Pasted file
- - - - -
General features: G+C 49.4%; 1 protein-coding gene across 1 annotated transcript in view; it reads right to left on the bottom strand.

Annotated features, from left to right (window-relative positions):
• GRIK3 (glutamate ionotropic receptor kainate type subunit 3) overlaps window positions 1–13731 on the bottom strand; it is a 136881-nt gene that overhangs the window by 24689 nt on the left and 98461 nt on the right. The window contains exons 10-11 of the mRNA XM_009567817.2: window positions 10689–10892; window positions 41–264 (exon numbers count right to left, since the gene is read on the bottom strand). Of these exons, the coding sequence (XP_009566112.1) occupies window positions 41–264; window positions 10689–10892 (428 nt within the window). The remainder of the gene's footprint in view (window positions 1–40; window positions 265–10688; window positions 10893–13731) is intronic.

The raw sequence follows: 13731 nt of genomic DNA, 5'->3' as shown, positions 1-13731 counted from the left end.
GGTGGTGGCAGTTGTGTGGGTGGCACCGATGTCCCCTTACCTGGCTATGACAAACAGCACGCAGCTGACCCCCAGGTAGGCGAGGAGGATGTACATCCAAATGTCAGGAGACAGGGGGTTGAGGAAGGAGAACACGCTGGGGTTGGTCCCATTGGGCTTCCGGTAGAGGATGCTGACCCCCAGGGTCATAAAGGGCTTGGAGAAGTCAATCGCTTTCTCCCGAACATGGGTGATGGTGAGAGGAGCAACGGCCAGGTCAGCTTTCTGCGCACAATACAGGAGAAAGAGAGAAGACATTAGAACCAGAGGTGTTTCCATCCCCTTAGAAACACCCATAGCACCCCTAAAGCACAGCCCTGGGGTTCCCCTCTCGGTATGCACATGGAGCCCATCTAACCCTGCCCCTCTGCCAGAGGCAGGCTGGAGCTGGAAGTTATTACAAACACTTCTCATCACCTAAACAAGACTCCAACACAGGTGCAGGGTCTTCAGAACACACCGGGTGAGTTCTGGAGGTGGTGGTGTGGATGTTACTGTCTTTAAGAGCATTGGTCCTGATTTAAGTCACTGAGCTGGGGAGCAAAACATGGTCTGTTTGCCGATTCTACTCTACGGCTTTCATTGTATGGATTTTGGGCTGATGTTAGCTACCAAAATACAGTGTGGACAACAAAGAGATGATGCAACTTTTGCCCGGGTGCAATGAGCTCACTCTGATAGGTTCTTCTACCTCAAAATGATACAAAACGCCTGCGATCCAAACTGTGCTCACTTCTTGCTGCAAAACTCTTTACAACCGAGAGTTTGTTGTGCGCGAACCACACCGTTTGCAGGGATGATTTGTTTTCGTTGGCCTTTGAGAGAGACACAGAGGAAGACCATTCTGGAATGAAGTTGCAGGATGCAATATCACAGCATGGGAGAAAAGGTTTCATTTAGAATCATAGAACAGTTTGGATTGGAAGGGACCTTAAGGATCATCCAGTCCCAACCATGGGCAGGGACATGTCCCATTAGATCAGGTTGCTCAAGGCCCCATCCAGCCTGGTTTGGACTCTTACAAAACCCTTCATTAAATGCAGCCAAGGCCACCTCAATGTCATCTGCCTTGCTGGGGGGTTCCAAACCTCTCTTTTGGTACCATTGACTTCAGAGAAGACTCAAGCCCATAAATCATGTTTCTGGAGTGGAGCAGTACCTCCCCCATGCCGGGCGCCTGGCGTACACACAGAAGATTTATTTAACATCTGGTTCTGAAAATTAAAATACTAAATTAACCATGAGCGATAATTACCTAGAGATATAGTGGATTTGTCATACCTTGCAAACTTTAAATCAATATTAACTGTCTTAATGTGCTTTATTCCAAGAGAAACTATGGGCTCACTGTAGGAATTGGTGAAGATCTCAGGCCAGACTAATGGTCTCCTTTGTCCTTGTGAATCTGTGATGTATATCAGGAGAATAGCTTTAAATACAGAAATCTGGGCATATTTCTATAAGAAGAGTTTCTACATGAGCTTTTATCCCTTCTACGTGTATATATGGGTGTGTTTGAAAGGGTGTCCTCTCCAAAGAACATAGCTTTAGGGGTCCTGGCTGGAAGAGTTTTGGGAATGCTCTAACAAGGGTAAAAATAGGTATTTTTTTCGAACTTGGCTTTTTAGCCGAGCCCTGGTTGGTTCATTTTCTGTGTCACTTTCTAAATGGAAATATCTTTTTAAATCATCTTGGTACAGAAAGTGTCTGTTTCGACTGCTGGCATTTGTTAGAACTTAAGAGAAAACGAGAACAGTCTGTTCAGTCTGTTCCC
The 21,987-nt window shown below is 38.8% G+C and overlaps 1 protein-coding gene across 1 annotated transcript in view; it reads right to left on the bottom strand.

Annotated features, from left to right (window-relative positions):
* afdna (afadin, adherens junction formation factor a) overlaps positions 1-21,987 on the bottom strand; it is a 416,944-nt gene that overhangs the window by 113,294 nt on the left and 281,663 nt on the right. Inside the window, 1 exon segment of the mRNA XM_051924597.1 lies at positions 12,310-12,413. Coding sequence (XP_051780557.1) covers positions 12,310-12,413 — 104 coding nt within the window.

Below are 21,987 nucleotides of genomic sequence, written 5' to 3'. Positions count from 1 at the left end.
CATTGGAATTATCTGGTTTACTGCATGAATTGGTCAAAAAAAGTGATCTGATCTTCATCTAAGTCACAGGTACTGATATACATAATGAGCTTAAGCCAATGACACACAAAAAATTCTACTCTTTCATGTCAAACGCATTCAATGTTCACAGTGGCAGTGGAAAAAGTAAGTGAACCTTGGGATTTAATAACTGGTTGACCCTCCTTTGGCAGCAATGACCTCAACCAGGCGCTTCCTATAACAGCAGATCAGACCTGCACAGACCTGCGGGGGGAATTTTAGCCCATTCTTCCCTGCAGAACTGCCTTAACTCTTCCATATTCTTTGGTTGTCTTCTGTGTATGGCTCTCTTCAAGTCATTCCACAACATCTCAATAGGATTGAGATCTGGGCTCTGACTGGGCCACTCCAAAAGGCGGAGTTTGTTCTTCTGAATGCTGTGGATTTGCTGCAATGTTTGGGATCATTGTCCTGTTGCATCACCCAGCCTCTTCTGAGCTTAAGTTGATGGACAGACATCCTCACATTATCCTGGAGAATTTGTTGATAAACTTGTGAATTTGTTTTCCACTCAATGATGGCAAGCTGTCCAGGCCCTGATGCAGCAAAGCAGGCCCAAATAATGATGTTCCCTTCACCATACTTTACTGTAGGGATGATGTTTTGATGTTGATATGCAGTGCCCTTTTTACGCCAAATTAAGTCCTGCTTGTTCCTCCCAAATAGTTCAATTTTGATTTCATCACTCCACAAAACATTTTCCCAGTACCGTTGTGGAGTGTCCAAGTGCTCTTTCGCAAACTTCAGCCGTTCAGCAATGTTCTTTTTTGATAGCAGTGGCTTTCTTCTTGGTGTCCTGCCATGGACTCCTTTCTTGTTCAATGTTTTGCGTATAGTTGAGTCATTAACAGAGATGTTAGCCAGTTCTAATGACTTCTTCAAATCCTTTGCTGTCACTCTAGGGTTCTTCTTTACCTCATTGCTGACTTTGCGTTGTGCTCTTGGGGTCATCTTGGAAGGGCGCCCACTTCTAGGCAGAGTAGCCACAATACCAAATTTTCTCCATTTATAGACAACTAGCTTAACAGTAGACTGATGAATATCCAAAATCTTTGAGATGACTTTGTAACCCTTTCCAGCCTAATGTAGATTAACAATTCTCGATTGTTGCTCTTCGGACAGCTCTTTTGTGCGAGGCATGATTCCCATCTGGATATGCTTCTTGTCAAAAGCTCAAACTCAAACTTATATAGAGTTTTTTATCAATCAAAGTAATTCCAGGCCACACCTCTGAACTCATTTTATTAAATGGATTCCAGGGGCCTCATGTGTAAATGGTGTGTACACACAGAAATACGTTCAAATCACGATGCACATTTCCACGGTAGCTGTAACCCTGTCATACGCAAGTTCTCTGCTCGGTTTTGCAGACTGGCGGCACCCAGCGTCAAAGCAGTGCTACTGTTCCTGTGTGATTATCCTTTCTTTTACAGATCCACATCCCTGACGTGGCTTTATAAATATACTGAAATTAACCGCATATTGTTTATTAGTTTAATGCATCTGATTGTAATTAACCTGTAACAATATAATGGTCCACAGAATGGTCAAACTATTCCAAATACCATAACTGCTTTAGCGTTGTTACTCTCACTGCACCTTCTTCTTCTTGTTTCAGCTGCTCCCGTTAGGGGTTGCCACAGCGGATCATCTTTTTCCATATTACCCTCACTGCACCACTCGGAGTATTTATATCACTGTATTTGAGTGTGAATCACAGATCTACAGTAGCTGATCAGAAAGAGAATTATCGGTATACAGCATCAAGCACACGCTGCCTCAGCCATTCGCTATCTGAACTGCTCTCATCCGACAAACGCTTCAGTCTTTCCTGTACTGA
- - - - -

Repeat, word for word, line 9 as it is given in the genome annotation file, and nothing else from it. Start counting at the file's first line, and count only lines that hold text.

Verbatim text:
Below are 21,987 nucleotides of genomic sequence, written 5' to 3'. Positions count from 1 at the left end.